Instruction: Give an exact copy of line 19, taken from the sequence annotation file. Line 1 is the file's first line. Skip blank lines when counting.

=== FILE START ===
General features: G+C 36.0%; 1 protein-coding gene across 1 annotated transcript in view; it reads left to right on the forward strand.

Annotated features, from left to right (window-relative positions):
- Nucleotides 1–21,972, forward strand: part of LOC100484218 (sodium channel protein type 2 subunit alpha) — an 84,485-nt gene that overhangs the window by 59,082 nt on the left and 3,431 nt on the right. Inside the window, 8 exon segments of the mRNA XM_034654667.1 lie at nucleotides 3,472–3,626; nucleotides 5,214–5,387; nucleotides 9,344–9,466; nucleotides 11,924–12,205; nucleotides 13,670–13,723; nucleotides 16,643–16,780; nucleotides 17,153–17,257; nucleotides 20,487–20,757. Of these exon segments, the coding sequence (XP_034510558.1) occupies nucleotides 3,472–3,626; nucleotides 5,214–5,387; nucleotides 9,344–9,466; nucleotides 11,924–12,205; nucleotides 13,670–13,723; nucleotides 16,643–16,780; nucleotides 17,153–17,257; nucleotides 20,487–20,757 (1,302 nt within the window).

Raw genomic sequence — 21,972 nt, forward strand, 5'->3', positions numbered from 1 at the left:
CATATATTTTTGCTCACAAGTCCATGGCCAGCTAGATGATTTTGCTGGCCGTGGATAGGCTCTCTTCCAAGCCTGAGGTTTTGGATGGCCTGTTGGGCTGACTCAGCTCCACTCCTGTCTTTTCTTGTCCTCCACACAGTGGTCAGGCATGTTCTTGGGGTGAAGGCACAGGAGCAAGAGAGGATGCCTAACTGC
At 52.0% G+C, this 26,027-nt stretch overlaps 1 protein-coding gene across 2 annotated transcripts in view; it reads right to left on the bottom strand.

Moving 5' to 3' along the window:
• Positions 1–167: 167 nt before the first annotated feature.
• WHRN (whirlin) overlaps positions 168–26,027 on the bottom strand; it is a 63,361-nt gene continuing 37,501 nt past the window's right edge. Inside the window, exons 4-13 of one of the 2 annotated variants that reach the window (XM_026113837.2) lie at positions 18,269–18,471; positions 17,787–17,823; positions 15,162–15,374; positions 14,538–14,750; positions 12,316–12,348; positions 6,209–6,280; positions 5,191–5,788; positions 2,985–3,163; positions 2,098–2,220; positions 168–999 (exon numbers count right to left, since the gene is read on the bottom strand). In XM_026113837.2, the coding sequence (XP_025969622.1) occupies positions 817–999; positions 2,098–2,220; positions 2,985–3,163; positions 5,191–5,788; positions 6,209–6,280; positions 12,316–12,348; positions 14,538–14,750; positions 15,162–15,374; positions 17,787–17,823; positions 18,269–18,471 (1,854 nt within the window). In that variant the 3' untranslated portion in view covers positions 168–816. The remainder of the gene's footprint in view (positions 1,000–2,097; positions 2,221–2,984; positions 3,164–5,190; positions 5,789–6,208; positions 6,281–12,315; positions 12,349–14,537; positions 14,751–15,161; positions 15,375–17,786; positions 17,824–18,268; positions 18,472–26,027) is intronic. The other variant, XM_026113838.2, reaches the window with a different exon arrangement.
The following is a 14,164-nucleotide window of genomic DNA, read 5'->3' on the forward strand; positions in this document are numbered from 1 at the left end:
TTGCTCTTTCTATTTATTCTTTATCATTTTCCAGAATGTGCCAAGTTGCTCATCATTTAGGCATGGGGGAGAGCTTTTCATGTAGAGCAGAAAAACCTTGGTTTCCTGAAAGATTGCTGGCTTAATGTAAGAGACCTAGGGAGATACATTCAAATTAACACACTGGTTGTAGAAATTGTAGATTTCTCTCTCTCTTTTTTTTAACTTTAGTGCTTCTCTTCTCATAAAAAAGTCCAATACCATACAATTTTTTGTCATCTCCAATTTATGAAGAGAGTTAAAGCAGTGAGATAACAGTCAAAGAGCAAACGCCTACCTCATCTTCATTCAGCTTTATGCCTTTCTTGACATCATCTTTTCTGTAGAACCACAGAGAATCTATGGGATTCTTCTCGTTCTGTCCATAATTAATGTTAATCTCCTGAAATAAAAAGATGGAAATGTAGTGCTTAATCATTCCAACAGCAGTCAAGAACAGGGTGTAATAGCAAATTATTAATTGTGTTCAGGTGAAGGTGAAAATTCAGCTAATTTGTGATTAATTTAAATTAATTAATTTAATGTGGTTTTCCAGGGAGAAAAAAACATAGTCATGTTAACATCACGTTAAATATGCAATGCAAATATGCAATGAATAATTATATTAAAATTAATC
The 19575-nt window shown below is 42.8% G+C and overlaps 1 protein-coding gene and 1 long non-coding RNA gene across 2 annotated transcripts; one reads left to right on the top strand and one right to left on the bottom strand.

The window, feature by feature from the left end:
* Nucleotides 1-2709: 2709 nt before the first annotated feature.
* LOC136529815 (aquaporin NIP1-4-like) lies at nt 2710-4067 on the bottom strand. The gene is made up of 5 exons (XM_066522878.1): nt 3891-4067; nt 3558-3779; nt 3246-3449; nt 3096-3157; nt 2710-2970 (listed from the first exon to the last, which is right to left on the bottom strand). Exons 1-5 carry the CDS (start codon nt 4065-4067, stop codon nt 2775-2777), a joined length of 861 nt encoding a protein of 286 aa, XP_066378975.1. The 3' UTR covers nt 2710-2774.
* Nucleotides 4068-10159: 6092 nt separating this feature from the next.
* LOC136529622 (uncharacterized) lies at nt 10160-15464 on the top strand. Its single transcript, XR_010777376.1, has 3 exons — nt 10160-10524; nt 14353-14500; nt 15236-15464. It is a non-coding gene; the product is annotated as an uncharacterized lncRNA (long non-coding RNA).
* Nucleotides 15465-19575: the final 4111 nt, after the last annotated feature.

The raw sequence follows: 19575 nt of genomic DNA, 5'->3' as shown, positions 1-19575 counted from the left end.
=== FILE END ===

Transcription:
The raw sequence follows: 19575 nt of genomic DNA, 5'->3' as shown, positions 1-19575 counted from the left end.